Sodium Hydroxide

It can't be denied that by itself, Sodium Hydroxide is neither soothing or skin loving, however it is a necessary part of the soapmaking process. Despite what people may claim, you can't make soap without Sodium Hydroxide (also known as caustic soda). Soapmaking begins with melted oils, and by adding a mixture of Sodium Hydroxide and water, a chemical reaction is started, called Saponification. The result of this reaction is soap, which is actually a salt.

So although caustic soda is used as an ingredient in the initial stages of soapmaking, there is absolutely none left in any self respecting bar of soap, because it has all been used up by the chemical reaction of saponification. React A with B and you end up with C - soapmaking works on this principle - the act of causing the chemical reaction changes the original ingredients and creates something completely new. In this case - Soap!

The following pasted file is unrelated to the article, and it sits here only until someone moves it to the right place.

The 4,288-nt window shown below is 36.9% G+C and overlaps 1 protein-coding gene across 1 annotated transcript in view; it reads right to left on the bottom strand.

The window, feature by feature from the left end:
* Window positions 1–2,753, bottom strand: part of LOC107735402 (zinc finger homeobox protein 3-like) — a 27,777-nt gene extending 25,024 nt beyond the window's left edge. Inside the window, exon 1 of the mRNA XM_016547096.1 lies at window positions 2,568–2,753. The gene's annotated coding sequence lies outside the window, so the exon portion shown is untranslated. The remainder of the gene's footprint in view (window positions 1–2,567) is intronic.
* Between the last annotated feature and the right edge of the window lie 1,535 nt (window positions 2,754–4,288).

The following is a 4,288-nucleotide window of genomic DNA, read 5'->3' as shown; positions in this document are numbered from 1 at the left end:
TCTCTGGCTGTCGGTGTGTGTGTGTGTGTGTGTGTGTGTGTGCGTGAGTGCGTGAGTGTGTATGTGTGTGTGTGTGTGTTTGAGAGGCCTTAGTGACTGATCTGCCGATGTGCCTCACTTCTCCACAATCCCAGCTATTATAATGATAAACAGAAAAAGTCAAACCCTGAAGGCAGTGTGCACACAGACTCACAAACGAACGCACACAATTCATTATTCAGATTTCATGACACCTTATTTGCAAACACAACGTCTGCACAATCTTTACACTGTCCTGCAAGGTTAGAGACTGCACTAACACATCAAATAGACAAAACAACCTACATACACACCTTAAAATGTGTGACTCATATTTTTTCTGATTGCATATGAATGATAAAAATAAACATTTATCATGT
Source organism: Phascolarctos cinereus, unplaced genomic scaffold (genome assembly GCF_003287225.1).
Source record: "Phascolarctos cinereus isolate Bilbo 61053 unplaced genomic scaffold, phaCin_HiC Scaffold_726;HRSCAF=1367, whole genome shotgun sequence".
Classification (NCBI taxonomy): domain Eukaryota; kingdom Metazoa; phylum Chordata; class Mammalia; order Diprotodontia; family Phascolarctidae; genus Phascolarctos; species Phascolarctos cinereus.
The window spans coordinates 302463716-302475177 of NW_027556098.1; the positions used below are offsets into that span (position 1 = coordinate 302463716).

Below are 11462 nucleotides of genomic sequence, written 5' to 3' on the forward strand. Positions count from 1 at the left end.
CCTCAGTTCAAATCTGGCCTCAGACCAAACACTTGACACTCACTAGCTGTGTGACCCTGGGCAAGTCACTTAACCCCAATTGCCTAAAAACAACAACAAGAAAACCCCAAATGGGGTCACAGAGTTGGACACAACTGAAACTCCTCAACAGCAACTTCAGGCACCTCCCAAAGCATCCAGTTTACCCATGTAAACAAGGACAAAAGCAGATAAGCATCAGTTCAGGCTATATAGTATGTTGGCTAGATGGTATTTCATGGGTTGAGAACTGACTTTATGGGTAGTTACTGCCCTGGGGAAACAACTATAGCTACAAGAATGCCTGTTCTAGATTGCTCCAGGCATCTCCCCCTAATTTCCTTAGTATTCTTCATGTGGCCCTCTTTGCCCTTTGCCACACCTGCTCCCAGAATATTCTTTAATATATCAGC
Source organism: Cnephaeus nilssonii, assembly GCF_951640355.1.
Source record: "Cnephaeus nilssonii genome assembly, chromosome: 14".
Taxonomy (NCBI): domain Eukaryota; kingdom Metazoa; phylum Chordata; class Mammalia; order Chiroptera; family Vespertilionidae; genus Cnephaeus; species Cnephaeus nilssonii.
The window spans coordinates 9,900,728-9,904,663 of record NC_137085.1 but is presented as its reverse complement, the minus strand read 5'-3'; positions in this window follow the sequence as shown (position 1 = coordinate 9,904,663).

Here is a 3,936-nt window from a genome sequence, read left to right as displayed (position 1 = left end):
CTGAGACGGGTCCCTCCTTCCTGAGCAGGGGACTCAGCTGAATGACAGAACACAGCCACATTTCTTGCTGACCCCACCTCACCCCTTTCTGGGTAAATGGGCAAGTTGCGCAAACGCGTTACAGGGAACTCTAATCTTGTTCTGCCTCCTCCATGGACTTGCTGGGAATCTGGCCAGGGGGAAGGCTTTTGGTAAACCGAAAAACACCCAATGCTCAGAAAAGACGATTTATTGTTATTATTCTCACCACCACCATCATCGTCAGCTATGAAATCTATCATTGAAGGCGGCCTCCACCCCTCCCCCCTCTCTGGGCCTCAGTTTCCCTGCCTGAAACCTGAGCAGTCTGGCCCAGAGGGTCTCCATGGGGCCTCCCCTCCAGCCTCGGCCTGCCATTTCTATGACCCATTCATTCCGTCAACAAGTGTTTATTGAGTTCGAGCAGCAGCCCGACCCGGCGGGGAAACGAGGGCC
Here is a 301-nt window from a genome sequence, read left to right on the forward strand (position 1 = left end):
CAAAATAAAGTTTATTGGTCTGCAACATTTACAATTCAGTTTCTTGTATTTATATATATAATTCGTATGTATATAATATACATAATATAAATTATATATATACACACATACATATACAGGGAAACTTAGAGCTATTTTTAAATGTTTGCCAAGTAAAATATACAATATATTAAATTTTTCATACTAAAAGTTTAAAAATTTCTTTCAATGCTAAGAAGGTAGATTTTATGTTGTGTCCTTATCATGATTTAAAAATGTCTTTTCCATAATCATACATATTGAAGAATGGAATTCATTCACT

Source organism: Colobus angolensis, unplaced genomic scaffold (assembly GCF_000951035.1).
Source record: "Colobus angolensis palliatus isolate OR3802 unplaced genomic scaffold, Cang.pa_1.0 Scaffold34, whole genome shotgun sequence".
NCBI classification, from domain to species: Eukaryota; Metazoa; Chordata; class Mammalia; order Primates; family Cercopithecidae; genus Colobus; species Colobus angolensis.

A correct recipe is essential for any soapmaker, and every batch is measured out in minute detail, always making sure there is more oil in the recipe than called for. This is called super-fatting, and makes sure the caustic soda is fully activated and used up as well as adding extra moisturising benefits to the soap because of the extra oil content.